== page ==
In 2015, the Compensation Committee further revised the Performance Shares with a view to establishing goals, where feasible, relative to performance across other institutions so that the rigor of such goals is objective and more easily understood. Performance measures and targets at DeVry University and Carrington College were maintained but the performance scales were broadened to mitigate risks that small changes in performance would result in outsized payouts. For RUSM and AUC, a performance measure for the first time pass rate for the USMLE Step I exam was added back in recognition of its ultimate importance for residency placements.

In 2016, the Compensation Committee further revised the Performance Shares to refine the goals, driving greater focus on items that executive officers can control and further strengthening the alignment between pay and performance. Performance measures and targets were added for Adtalem Education of Brazil (“Adtalem Brazil”) in recognition of its size and growth potential. Additionally, the Compensation Committee widened the performance range for Chamberlain’s BSN NCLEX 1st Time Pass Rate goals and also reduced its weighting from 30% to 25%, strengthened the New Student Undergrad Persistence (3rd session of enrollment) metric of DeVry University and reduced its weighting from 30% to 20%, changed the payout curve for Performance Shares at threshold and maximum from 80% and 120% of target, respectively, to 50% and 150% of target, added a banking feature for annual targets, allowing participants to “bank” earned shares based on a single year performance, and changed the minimum financial performance threshold from ROIC to EBIDTA margin for our CEO and CFO.

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A summary of the changes follows:

 
Change
Rationale
Add Institution
Add Adtalem Brazil
Added in recognition of Adtalem’s status comprising the Technology and Business segment and growth potential
Re-weight
BSN NCLEX 1st Time Pass Rate goals weighting: 30% ➜ 25%
Increases pay and performance alignment
New Student Undergrad Persistence (3rd session of enrollment) metric of DeVry University weighting: 30% ➜ 20%
Provides reasonable balance to the equity portfolio
Widened Performance Curve
BSN NCLEX 1st Time Pass Rate goals: 400 bps less than or more than the national nursing college pass rate ➜ 500 bps less than or more than the national nursing college pass rate
To keep appropriate alignment with widened payout percentage possible payouts
Payout curve for Performance Shares at threshold and maximum: 80% and 120% of target, respectively ➜ 50% and 150% of target, respectively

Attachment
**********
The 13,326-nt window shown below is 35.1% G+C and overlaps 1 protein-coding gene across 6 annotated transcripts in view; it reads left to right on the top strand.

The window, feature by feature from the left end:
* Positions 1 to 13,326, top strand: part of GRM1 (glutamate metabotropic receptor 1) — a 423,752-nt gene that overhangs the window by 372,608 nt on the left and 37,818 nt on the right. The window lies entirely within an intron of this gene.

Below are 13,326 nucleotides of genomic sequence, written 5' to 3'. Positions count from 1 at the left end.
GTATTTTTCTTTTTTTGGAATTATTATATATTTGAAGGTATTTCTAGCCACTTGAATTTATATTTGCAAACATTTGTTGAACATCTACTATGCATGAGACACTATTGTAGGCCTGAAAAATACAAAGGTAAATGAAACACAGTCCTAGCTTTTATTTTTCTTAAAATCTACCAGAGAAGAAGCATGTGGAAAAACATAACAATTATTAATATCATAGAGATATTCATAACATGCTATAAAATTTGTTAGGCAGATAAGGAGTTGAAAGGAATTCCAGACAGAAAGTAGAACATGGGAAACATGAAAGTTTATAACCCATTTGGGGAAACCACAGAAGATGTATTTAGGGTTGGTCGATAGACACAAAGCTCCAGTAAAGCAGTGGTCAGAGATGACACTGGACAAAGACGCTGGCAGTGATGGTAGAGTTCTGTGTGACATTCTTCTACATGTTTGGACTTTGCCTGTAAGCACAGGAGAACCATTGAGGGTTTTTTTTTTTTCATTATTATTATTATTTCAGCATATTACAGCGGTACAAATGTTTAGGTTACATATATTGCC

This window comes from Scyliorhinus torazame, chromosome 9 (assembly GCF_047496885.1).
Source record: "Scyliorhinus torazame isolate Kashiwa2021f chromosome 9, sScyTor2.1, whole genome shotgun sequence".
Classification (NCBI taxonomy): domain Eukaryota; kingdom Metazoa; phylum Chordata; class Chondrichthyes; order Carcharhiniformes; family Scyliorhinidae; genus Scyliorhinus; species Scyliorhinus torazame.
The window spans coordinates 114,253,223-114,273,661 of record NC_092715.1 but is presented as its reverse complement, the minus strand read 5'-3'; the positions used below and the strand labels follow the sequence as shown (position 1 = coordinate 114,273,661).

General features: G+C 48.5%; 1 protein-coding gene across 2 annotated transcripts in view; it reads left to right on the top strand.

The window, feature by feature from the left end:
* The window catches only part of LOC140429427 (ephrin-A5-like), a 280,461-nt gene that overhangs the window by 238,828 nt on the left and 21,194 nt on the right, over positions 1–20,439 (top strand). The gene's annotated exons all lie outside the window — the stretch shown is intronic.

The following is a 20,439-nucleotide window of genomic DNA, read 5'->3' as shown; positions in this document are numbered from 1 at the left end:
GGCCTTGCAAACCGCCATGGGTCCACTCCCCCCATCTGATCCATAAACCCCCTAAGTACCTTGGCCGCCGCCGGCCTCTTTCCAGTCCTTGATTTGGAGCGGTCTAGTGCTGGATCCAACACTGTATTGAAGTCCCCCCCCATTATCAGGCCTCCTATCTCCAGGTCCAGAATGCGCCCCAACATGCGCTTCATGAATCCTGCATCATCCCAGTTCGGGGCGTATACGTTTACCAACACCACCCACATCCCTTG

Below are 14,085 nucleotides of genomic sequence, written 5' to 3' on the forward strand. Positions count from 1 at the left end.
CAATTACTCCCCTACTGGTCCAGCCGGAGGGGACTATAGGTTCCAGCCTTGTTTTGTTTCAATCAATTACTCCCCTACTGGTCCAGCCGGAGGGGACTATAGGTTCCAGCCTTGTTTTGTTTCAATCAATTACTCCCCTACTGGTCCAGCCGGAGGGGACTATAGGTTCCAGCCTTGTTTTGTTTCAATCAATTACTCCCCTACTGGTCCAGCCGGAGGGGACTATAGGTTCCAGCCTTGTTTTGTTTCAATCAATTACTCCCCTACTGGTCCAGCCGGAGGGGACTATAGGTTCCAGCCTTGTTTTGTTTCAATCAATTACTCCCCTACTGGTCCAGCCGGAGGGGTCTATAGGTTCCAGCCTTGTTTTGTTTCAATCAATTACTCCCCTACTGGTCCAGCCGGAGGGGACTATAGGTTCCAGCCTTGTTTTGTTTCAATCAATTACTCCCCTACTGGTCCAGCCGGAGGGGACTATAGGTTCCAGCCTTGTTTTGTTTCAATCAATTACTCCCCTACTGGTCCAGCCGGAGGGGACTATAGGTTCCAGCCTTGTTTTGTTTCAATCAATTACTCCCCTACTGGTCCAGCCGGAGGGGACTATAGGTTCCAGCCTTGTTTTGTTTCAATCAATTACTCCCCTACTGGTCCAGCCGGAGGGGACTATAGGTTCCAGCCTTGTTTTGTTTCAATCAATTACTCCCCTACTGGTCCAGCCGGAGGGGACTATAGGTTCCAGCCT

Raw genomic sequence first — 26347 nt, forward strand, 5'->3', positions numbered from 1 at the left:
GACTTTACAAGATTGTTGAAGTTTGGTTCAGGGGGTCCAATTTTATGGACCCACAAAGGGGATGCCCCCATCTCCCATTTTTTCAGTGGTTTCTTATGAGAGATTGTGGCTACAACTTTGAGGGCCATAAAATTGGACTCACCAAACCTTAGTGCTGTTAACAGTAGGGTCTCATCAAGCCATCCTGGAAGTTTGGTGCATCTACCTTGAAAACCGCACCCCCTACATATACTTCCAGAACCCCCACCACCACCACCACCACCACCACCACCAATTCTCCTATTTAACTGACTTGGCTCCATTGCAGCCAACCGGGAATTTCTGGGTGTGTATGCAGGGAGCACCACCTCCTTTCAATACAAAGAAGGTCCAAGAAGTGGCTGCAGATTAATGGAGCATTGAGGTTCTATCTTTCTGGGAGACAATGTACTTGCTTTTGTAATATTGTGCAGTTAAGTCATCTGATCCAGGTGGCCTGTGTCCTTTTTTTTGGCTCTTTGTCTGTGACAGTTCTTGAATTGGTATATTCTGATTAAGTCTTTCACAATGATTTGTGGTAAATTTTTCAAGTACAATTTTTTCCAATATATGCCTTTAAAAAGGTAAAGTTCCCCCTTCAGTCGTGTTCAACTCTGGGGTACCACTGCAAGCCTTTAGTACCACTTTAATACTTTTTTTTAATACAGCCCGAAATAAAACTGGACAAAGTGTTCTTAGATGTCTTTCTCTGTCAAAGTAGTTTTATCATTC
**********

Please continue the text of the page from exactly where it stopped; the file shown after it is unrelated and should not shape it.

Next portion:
Facilitates pay-for-performance alignment and differentiation
Changed Metric
Changed minimum ROIC requirement for CEO to EBITDA margin
Continue focus on delivering strong results in conjunction with re-introduction of stand-alone ROIC performance shares

Mission-Based Performance Shares Targets for Fiscal Year 2017

As a result of these changes, the resulting Performance Standards for the fiscal year 2017 Performance Share awards were established for the awards for Ms. Wardell and Mr. Unzicker.

 
Performance Goals (FY17-19)
Institution
Performance Measure
Weight
Threshold
(50% Payout)
Target
(100% Payout)
Maximum
(150% Payout)
Chamberlain
BSN NCLEX 1st Time Pass Rate
25%
500 bps less than the national pass rate norm
National nursing college pass rate norm(1)
500 bps more than national pass rate norm
DeVry University
New Student Undergrad Persistence (3rd session of enrollment)
20%
55.0%
56.0%
57.0%
Adtalem Brazil
General Course Index ("IGC")
15%
50th Percentile
60th Percentile
75th Percentile
Medical Programs (RUSM & AUC)
Step I
10%
International med school pass rate norm(2)
Midpoint between threshold and max
U.S. med school pass rate norm(3)
Step II CK
10%
International med school pass rate norm(2)
Midpoint between threshold and max
U.S. med school pass rate norm(3)
Step II CS
10%
International med school pass rate norm(2)
Midpoint between threshold and max
U.S. med school pass rate norm(3)
Carrington
Retention
10%
80.0%
82.5%
85.0%
(1) The national pass rate norm is defined as the 3-year average 1st time pass rate of U.S. national baccalaureate graduates taking the NCLEX exam, as reported by the National Council of State Boards of Nursing (NCSBN) for the CYs 2016, 2017, and 2018.
(2) The international pass rate norm is defined as the 3-year average 1st time pass rate of medical school students attending institutions outside the U.S. or Canada taking the USMLE exams, as reported by the Educational Commission for Foreign Medical Graduates (ECFMG) for CYs 2016, 2017, and 2018.
(3) The U.S. pass rate norm is defined as the 3-year average 1st time pass rate of medical school students attending U.S. institutions taking the USMLE exams, as reported by the National Board of Medical Examiners (NBME) for CYs 2016, 2017, and 2018.
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The following performance goals will be in place for the awards associated with the three-year performance period starting July 1, 2016 (FY17-FY19) for Dr. Groenwald.

 
Performance Goals (FY17-19)
Institution
Performance Measure
Weighting
Threshold
(50% Payout)
Target
(100% Payout)
Maximum
(150% Payout)
Chamberlain
BSN NCLEX 1st Time Pass Rate
33.33%
500 bps less than the national pass rate norm
National nursing college pass rate norm(1)
500 bps more than national pass rate norm
RN-BSN 1st Session Retention
33.33%
83%
85%
87%
Pre-Licensure BSN 3rd Session Retention
33.33%
88%
91%
94%
(1) The national pass rate norm is defined as the 3-year average 1st time pass rate of U.S. national baccalaureate graduates taking the NCLEX exam, as reported by the National Council of State Boards of Nursing (NCSBN) for the CYs 2016, 2017, and 2018.